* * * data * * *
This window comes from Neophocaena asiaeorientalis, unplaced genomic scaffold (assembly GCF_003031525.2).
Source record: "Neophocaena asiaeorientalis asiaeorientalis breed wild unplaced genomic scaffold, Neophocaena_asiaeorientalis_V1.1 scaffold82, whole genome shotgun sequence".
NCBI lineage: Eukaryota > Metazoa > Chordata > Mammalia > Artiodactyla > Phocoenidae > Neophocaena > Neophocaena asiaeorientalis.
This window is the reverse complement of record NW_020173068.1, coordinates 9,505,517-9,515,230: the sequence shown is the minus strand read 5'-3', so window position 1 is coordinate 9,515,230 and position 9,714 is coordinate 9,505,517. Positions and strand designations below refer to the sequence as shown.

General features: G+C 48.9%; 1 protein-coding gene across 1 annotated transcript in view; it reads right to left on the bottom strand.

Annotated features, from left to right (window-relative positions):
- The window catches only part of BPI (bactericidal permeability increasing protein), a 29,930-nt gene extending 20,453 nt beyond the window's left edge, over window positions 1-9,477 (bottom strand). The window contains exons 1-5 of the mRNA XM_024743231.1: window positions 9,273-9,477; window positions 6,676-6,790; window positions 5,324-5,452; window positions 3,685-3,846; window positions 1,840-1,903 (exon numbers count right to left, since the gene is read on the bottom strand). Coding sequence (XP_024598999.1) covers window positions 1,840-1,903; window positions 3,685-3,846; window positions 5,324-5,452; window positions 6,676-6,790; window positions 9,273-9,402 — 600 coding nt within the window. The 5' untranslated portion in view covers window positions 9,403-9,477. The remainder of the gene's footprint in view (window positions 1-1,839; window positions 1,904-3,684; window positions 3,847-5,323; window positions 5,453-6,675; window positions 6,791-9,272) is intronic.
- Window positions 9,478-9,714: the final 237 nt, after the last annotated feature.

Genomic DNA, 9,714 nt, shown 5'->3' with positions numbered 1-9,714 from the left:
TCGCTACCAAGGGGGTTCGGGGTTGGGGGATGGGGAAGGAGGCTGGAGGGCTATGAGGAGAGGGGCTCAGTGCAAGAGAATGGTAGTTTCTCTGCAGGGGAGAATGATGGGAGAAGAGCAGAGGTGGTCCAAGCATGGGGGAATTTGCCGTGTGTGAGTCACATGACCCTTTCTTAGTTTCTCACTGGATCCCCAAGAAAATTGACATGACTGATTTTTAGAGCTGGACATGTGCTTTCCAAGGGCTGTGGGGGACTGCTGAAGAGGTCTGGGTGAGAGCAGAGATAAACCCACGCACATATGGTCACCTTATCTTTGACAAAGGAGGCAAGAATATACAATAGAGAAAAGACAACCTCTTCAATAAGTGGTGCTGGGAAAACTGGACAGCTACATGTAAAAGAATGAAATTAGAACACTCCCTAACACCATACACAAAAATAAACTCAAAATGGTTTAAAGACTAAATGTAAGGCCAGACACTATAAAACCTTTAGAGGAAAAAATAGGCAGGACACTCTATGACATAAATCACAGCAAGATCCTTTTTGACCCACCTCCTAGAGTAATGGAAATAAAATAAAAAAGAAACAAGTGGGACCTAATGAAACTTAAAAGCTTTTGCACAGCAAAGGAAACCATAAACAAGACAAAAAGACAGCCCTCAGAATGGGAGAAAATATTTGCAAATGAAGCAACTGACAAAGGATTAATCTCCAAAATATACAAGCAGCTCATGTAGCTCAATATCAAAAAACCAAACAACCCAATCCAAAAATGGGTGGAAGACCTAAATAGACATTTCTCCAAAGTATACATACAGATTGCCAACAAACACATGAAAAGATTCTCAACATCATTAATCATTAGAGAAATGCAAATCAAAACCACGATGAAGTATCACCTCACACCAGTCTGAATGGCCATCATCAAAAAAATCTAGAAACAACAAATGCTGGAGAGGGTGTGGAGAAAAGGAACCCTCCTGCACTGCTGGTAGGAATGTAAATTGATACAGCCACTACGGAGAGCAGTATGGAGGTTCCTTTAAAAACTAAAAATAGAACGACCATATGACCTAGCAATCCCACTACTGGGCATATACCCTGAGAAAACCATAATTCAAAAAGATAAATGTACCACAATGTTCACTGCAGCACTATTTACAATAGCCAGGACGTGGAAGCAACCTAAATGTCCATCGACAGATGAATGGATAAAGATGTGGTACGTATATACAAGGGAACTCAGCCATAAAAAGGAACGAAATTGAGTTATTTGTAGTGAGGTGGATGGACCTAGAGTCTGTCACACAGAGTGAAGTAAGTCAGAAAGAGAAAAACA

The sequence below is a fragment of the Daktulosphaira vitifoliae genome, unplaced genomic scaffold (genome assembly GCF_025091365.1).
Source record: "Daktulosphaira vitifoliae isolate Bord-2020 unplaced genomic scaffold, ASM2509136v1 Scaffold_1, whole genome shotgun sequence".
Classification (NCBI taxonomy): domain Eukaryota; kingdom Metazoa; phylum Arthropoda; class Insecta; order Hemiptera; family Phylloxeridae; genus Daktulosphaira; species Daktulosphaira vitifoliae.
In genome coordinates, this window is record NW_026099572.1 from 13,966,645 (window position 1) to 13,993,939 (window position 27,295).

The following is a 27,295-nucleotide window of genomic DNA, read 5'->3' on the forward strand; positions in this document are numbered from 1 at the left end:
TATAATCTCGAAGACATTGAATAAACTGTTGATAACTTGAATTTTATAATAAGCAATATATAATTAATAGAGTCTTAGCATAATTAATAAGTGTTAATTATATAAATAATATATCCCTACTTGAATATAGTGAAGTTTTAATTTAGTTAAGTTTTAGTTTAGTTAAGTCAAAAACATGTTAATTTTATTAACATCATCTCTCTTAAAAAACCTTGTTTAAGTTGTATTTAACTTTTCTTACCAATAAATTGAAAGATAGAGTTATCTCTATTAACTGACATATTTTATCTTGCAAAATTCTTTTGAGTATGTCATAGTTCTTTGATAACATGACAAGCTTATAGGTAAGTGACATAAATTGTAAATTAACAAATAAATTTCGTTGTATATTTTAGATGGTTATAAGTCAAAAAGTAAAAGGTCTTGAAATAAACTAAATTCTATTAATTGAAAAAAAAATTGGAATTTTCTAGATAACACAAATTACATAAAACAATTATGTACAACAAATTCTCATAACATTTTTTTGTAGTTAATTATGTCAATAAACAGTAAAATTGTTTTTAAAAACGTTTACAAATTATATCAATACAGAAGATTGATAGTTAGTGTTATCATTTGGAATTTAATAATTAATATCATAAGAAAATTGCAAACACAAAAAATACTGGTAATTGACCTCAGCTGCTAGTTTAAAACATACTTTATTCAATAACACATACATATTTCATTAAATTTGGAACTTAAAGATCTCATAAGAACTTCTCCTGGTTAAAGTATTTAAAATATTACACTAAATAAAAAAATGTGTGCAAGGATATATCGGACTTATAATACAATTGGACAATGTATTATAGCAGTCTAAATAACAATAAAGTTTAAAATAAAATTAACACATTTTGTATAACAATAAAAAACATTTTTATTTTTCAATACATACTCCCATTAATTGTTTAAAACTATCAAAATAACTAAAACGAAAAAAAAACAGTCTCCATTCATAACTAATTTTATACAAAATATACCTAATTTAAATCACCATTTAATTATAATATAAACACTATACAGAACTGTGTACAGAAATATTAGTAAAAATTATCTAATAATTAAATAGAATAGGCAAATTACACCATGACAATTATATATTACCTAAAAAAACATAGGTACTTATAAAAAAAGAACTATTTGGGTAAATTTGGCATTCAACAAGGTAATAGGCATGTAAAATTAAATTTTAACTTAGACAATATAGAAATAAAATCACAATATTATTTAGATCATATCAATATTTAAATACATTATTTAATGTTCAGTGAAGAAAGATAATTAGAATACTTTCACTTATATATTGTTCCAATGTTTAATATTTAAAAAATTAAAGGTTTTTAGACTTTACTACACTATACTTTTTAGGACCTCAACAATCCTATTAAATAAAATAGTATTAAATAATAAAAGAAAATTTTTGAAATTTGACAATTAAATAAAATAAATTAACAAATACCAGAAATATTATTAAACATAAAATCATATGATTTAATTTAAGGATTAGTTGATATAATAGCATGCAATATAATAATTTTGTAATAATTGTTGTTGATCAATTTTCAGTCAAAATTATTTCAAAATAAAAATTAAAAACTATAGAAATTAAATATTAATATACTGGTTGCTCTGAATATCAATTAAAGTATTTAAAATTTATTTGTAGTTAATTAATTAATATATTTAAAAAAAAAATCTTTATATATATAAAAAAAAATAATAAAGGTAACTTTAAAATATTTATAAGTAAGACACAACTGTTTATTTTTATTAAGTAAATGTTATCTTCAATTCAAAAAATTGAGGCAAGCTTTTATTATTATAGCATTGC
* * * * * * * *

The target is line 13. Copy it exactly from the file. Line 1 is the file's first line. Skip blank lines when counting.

Classification (NCBI taxonomy): domain Eukaryota; kingdom Metazoa; phylum Arthropoda; class Insecta; order Hemiptera; family Phylloxeridae; genus Daktulosphaira; species Daktulosphaira vitifoliae.